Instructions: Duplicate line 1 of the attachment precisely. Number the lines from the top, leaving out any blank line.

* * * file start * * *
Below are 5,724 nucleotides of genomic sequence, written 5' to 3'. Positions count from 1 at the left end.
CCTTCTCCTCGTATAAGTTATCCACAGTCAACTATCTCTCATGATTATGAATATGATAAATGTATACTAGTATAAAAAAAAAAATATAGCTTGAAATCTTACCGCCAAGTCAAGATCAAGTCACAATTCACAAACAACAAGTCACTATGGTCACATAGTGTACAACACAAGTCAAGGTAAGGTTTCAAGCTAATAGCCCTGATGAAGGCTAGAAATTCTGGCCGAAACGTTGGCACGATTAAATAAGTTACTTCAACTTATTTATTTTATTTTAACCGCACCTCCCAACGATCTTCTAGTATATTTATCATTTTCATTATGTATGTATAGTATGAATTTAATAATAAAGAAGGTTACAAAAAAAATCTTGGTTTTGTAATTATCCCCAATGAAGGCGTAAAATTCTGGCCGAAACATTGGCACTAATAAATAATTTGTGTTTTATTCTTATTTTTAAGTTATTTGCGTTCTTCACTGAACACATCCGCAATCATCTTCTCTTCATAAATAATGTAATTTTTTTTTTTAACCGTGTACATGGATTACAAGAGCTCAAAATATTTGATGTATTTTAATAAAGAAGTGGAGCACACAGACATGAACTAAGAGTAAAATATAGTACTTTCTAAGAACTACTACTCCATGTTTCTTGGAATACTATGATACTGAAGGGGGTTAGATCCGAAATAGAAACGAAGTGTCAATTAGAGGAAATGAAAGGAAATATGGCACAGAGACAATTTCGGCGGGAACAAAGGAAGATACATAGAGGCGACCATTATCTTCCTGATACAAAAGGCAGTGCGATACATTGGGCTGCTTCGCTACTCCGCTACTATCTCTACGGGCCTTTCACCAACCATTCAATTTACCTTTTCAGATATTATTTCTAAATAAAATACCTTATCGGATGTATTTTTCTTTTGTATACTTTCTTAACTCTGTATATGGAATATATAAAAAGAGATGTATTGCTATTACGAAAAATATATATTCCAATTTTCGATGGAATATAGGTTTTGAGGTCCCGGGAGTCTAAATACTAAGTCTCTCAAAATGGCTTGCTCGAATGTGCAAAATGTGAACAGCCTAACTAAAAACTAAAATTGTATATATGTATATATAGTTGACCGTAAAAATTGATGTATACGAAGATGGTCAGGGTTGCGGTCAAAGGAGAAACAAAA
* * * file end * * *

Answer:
Below are 5,724 nucleotides of genomic sequence, written 5' to 3'. Positions count from 1 at the left end.